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DWP-commissioned research finds Incapacity Benefit Personal Advisers are concerned about working with clients who are suicidal, and about a target driven sanctioning culture.

What: Incapacity Benefit Personal Advisers talk about their role being emotionally draining, and some feel they are being asked to work beyond their expertise, especially when working with ‘customers’ with mental health issues and who are experiencing suicidality. There are concerns that sanctioning could exacerbate people’s health conditions and jeopardise their relationship with the ‘customer’; that potential use of targets would also prevent staff building rapport with clients; and that staff action and/or inaction could worsen people’s mental health. Suicide is mentioned 3 times in the report: The advisers talk about the extra responsibility they feel for, and the “emotional burden” of working with, clients who are suicidal.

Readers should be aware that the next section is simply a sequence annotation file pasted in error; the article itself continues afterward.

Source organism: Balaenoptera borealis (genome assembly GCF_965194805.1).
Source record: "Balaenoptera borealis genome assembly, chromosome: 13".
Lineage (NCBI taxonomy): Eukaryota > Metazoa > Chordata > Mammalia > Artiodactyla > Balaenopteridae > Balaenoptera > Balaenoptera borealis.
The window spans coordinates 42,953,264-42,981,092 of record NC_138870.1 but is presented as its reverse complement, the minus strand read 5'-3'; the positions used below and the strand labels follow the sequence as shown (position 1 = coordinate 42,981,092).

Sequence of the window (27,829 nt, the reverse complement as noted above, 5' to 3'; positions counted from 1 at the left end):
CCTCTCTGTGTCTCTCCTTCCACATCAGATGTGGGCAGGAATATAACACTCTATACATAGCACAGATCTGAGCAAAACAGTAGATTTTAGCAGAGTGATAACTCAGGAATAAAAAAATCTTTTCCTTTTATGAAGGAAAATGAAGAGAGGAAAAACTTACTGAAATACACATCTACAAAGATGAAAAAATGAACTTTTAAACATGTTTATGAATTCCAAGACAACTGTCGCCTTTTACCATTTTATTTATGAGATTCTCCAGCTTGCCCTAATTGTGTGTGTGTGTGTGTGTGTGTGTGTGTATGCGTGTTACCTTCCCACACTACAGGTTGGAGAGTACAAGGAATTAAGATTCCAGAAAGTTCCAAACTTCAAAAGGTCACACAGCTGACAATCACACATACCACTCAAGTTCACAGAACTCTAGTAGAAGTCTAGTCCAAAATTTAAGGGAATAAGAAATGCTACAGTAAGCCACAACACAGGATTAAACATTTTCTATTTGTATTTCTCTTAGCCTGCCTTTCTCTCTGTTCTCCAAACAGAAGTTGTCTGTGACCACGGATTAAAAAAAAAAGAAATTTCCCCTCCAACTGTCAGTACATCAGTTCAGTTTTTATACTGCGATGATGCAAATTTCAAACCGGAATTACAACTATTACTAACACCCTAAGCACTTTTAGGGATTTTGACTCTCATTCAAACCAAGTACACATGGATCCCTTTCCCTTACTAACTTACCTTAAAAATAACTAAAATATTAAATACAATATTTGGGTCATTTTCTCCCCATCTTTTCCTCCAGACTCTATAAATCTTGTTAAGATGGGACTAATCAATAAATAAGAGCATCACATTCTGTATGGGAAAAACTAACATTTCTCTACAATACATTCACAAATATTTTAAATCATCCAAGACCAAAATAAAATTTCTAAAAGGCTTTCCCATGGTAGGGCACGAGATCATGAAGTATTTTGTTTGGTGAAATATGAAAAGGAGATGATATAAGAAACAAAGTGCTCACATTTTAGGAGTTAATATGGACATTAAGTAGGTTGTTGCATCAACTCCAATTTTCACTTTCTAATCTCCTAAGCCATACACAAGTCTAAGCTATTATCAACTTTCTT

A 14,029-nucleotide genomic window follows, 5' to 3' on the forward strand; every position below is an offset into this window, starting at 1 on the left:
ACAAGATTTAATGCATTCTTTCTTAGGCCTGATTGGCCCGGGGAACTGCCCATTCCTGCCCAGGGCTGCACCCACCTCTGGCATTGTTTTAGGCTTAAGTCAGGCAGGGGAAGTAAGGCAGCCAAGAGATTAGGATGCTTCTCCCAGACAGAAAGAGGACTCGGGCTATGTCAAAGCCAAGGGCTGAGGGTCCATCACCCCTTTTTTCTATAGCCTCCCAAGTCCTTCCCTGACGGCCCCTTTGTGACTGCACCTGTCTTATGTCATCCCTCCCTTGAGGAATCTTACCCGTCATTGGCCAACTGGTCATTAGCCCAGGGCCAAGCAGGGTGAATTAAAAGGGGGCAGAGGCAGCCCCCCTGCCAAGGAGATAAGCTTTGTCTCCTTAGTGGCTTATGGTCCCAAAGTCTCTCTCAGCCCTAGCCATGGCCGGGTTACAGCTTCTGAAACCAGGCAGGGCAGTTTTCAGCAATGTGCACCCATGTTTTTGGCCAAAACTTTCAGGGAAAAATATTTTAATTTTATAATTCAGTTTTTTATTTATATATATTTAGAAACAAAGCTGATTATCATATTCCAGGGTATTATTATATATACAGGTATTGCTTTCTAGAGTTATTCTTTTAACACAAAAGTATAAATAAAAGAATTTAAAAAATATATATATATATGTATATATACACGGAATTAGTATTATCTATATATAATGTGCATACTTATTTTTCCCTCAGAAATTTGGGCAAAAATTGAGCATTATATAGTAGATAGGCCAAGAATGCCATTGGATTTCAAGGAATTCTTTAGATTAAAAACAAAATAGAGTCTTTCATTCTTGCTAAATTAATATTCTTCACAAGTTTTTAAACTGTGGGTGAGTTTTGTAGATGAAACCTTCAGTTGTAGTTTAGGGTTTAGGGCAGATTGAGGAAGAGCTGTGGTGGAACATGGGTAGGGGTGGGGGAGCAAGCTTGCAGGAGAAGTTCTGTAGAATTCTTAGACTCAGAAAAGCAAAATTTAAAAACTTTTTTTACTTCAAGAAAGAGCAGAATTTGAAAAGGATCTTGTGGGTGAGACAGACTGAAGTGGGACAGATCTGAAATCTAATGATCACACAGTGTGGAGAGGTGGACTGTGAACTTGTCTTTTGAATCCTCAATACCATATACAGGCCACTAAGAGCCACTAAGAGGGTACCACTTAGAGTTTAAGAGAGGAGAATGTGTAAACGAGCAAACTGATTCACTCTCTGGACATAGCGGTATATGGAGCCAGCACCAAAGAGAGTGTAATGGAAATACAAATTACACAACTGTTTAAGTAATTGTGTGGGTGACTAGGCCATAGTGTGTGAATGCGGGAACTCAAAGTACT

Why significant: Shows early evidence, commissioned by DWP, of the complex needs of many people claiming IB, concerns about sanctioning (and a target driven culture) being detrimental to people’s health, and staff concerns about working with people feeling suicidal.


'Incapacity Benefit Reforms - the Personal Adviser Role & Practices', Dickens, S., Mowlam, A. & Woodfield, K, 2004